Kay told the audience that even feeling angry with Jarrid is normal as many may think, “Why did you leave us?” and “Is what he preached even true?”
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But as those questions continue to flood in, Kay shared it’s important to remember that Christian faith doesn’t take away the pain.
“This is earth and everything here is not neat and clean — it’s messy,” she said.
Kay revealed that she and Jarrid had planned to meet on Thursday to discuss their “dreams” of using the church to help people battling mental illness.
She concluded her message by emphasizing that most people who are suicidal or committed suicide “didn’t really want to die, they just wanted the pain to stop.”
Hours before his death, Jarrid wrote on Twitter, “Loving Jesus doesn’t always cure suicidal thoughts. Loving Jesus doesn’t always cure depression. Loving Jesus doesn’t always cure PTSD. Loving Jesus doesn’t always cure anxiety. But that doesn’t mean Jesus doesn’t offer us companionship and comfort.”
“He ALWAYS does that,” Jarrid added.
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Can’t sleep, so I’m watching this video over and over again . I took this on Monday evening around 7:30 pm at our son’s baseball practice. By 11:45 that night, my sweet husband was in the presence of Jesus. I love you, jarrid. I miss you beyond what my heart can stand. Thank you for loving our boys and I with the greatest passion and selflessness I’ve ever seen or felt in my entire life . I’d do anything for a hug from you right now. I keep hearing on repeat what you told me all day every single day, “gosh I frieking (how he always spelled it) love you.” Longing to be with you, longing to make you proud. The boys and I miss you so much. I frieking love you too. So much more than you could ever know. Wish I could tell you that right now. We all do .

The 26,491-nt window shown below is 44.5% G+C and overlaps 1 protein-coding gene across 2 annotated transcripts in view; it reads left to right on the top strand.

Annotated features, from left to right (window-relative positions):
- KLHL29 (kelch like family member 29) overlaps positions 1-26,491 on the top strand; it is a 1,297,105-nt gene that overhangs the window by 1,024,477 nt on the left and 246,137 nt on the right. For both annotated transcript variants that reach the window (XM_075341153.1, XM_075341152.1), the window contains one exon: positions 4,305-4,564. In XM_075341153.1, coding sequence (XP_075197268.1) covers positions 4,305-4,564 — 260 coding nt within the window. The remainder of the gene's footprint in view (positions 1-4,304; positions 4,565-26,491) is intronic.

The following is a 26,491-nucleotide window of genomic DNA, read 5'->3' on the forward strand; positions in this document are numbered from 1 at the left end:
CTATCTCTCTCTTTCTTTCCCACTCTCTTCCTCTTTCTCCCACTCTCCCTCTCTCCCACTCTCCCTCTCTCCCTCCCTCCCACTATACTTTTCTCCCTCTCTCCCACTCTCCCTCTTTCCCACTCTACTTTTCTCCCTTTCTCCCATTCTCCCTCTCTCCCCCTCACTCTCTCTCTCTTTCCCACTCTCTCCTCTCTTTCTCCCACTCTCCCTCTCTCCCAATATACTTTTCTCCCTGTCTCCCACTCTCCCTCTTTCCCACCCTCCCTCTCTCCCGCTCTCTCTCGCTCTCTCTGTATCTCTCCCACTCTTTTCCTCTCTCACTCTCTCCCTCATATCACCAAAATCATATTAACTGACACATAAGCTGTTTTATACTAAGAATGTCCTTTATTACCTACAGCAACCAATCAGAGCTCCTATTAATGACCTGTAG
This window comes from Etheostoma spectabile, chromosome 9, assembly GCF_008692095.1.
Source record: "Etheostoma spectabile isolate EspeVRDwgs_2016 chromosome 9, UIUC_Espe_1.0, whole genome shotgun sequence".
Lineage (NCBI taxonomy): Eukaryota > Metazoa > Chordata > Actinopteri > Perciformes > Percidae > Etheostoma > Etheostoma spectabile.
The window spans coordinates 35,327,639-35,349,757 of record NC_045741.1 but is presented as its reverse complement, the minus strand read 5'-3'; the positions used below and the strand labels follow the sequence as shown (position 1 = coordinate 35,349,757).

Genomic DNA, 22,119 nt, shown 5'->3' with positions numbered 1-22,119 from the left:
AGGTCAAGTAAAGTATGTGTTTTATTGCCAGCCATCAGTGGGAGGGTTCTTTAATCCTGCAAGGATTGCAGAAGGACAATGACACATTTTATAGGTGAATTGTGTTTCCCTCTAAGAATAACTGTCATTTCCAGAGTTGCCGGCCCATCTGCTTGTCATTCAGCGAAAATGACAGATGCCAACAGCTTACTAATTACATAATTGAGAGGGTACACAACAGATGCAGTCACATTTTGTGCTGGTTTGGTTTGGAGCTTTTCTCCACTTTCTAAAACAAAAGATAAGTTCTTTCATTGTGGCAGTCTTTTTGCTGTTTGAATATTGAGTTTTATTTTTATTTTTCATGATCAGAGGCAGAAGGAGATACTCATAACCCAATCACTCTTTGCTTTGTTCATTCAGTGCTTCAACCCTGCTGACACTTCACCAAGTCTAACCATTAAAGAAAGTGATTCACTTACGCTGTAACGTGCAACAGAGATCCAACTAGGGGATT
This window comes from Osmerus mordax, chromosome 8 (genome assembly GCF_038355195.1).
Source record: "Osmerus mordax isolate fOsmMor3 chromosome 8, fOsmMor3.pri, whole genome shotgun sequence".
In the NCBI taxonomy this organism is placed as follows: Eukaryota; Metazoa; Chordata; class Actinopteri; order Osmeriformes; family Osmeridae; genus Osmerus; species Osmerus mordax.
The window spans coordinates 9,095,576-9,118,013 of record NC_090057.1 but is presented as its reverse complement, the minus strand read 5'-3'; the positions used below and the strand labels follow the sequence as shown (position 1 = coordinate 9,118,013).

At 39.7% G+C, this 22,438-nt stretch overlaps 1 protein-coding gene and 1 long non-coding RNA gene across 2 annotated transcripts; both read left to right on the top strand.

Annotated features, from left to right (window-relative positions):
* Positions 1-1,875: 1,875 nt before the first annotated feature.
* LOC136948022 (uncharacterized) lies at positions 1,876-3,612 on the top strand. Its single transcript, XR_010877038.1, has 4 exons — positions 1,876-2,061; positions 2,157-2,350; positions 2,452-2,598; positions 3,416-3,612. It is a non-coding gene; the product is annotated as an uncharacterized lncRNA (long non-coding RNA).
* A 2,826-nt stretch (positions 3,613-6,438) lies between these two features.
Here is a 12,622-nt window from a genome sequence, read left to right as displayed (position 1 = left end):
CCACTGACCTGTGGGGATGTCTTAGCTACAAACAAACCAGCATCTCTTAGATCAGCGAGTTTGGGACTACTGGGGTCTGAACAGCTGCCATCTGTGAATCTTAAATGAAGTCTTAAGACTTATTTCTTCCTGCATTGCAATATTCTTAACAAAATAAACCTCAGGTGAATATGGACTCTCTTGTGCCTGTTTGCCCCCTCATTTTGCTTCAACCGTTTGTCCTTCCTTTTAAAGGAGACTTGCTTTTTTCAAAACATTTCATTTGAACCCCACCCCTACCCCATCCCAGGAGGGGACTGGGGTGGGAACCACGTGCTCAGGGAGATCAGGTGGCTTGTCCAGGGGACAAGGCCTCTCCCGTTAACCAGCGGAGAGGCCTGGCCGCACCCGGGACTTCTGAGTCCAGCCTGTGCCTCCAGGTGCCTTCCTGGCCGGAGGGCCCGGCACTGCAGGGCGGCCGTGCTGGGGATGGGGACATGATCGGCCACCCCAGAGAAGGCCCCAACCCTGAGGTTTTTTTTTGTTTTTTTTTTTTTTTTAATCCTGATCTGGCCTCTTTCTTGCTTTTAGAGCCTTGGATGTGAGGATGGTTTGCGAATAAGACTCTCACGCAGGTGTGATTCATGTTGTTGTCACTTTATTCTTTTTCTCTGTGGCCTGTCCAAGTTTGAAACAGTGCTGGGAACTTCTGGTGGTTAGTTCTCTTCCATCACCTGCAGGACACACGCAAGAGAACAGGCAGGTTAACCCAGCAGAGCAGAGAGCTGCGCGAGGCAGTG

Juli confirmed that by 11:45 p.m. Monday night, “My sweet husband was in the presence of Jesus.”
“I love you, Jarrid. I miss you beyond what my heart can stand. Thank you for loving our boys and I with the greatest passion and selflessness I’ve ever seen or felt in my entire life,” Juli continued.
“Longing to be with you, longing to make you proud. The boys and I miss you so much. I frieking love you too. So much more than you could ever know. Wish I could tell you that right now. We all do,” she wrote.
While Juli remains devastated over her husband’s death, she wrote in a separate post that Jarrid is no longer in “pain.”
“No more struggle. You are made complete and you are finally free. Suicide and depression fed you the worst lies, but you knew the truth of Jesus and I know you’re by his side right this very second.”
Jarrid is survived by Juli and their two sons Finch and Denham.
If you or someone you know is considering suicide, please contact the National Suicide Prevention Lifeline at 1-800-273-TALK (8255), text “home” to the Crisis Text Line at 741-741 or go to suicidepreventionlifeline.org.
Author: Robyn Merrett